(Reuters) Russia’s Lukoil is in talks with Indian companies to sell its stake in the Pecan oilfield off Ghana, which could help to break an impasse in submitting development plans for the field, sources familiar with the matter said.
Talks between Lukoil officials and Indian companies, including ONGC Videsh, the foreign investment arm of Oil and Natural Gas Corp, were held this month on the sidelines of the India Energy Week conference, two Indian and two Ghanaian sources said.
The Russian firm is talking directly to potential buyers as investment bankers are not getting involved due to Western sanctions on Russia, one of the sources said. Norway’s Aker Energy, controlled by Aker ASA, owns 50% of the deepwater block off Ghana where the Pecan field is located, while Lukoil holds 38%, Ghana National Petroleum Corp. has 10%, and Fueltrade has 2%.
ONGC, Lukoil, Aker, and Ghana’s petroleum ministry did not reply to requests for comment.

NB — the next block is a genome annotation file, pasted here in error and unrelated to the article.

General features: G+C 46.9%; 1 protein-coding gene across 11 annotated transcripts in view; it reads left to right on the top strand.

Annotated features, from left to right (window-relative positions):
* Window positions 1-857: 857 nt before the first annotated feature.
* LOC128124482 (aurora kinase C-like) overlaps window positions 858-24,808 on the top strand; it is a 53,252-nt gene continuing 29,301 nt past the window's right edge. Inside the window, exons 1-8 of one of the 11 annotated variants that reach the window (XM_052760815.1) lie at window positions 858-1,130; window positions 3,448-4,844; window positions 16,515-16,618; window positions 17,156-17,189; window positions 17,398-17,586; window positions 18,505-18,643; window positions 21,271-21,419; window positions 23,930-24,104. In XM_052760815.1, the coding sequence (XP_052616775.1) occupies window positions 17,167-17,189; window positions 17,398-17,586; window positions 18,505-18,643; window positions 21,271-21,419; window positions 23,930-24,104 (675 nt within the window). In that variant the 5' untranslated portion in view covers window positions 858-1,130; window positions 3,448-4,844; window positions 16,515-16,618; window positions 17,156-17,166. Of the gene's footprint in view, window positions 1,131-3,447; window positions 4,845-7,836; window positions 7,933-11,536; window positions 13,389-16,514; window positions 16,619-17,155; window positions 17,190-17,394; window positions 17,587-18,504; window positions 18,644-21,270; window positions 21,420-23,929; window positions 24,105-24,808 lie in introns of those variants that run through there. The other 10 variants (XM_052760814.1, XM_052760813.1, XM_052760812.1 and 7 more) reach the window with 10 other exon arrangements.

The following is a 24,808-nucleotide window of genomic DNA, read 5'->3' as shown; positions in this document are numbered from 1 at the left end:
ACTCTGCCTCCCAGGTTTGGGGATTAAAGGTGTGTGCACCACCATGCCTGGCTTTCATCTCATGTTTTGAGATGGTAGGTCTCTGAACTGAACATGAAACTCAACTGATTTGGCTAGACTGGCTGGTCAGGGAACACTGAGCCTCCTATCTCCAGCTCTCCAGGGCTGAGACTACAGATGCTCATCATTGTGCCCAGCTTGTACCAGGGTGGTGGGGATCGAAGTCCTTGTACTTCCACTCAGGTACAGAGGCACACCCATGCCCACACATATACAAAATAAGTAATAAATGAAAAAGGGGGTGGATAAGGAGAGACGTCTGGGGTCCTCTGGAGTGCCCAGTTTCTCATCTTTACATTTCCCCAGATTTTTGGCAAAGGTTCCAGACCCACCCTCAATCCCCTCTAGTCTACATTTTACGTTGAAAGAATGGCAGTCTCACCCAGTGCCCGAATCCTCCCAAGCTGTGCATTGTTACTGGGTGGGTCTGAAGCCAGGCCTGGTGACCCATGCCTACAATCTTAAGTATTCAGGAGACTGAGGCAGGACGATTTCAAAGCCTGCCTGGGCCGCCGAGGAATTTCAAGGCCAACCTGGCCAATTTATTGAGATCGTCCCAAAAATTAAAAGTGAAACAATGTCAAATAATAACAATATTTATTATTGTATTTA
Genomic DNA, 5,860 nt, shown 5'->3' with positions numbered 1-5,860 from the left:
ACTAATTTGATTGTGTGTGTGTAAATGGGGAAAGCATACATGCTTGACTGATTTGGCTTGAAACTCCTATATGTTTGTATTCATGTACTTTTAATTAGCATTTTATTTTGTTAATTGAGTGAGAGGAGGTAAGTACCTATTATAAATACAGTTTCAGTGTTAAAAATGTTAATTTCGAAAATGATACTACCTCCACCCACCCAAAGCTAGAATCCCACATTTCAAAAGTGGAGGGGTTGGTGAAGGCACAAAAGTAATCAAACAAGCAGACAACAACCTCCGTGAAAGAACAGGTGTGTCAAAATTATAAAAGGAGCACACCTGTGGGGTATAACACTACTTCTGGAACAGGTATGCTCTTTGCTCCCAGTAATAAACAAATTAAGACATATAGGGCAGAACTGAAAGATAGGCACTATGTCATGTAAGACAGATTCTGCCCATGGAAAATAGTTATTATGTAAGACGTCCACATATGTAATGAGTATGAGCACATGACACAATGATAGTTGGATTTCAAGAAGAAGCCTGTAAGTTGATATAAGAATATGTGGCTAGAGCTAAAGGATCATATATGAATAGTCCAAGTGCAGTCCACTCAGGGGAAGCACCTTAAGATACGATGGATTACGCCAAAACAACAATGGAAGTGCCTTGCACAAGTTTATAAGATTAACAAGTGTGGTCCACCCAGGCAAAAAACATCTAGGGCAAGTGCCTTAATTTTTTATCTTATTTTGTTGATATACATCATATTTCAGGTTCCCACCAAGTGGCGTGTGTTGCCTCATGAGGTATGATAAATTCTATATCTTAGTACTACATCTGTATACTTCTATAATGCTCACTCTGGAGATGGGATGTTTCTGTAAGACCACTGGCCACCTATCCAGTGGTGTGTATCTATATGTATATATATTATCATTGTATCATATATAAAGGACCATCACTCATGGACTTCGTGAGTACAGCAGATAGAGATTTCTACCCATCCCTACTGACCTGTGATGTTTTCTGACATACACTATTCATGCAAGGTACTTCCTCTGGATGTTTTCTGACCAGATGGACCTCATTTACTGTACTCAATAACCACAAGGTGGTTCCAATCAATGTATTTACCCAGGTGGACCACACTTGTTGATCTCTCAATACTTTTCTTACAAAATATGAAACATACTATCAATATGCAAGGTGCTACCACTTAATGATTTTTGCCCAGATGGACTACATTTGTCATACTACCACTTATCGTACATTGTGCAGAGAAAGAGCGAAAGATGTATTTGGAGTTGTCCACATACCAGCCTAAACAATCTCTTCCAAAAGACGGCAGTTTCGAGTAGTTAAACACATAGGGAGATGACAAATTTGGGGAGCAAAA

Aker has said the submission of Pecan’s development plan to Ghanaian authorities has been postponed amid fears the project could face sanctions because of the involvement of Lukoil.
Aker ASA Chief Executive Oeyvind Eriksen has said his firm is in talks with Ghanaian authorities, and one option is for Lukoil to divest from the project. Lukoil disputes that it poses a sanctions risk for the project.
“The company and its management are not subject to any sanctions, therefore there are no obstacles in this respect for the joint development of the oilfield,” Lukoil said in a statement.
One Indian official said the development of fields in Ghana was costly because most of them have associated gas that cannot be flared, and establishing a liquefaction facility would require an investment of more than a billion dollars.
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